Cameron's Agincourt Hitch

David Cameron is alleged to have told backbenchers last night that 2012 will be “tougher than the first two years under Thatcher”.
Margaret Thatcher fought recession and riots in her first term in government, with plunging poll numbers and rising unemployment.

But this is not remembered as a dark chapter in Conservative annals but a turning point in British history. It was in 1980 that Margaret Thatcher declared “the Lady’s not for turning” and pressed on with unpopular economic policies that – in the eyes of the Tory faithful who cherish memories of her reign – worked.

Like Britain’s first female PM, Cameron is under constant pressure to abandon his economic strategy – and yesterday’s unemployment figures gave ammunition to his opponents.

But there is another reason for him to ready his footsoldiers for the political equivalent of war. Many of these men and women are convinced that the UK has a genuinely historic opportunity to leave the European Union – or at least to renegotiate radically different terms of membership – and carve out a new role and identity on the world stage.

There are also MPs who would have been candidates for ministerial jobs if the Liberal Democrats were not coalition partners; it’s easy for such individuals to start dreaming of a snap election resulting in a Tory majority.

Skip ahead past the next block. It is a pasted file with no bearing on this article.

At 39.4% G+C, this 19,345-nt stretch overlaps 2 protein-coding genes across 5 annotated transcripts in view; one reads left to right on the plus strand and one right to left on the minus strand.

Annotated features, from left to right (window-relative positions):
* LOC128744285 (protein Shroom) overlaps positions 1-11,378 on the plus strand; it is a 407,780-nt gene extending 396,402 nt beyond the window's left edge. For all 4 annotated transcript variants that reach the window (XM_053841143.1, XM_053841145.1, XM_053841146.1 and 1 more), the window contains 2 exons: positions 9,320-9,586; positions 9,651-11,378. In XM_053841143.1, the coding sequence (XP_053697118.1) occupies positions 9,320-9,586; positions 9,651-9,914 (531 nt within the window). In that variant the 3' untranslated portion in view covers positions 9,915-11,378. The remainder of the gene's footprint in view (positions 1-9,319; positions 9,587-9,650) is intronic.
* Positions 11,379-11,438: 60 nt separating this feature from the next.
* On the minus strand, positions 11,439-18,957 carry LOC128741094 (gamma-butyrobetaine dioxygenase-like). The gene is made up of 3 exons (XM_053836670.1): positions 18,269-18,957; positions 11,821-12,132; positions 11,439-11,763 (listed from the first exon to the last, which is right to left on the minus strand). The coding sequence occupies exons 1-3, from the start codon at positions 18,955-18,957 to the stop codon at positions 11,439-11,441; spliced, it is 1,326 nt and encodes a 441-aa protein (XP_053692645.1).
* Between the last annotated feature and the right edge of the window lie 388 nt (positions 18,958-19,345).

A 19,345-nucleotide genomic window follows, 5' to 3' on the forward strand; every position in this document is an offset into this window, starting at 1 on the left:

Cameron’s warning that his Government faces the fight of its life may have been an attempt to banish such distracting and destabilising thoughts and force MPs to prepare for a campaign that will test the mettle of their convictions.

The PM's ability to deliver a cracking speech should not be underestimated; and his words last night may go down in Commons folklore as the Tory equivalent of the Agincourt address.

But there is a hitch. The road to the 2015 election features not just battles with the unions and Labour and the challenge of dealing with Lib Dems in swing seats; there is also the prospect of dozens of miniature civil wars.

Cameron’s cull of constituencies will see the number of MPs falling from 650 to 600, with Wales losing 10 of its contingent of 40.

MPs who slog through weekend surgeries, trying to encourage the jobless and reassure the worried about welfare changes, may well face selection battles against colleagues from neighbouring seats when they compete for a redrawn constituency.

There are few spectacularly wealthy MPs. For most, politics is not just a vocation but their main source of livelihood.

All MPs effectively re-apply for their job at an election, but the prospect of having to compete against someone who shares a foxhole with you in today’s firefights must sap the morale.

A Thursday Column.

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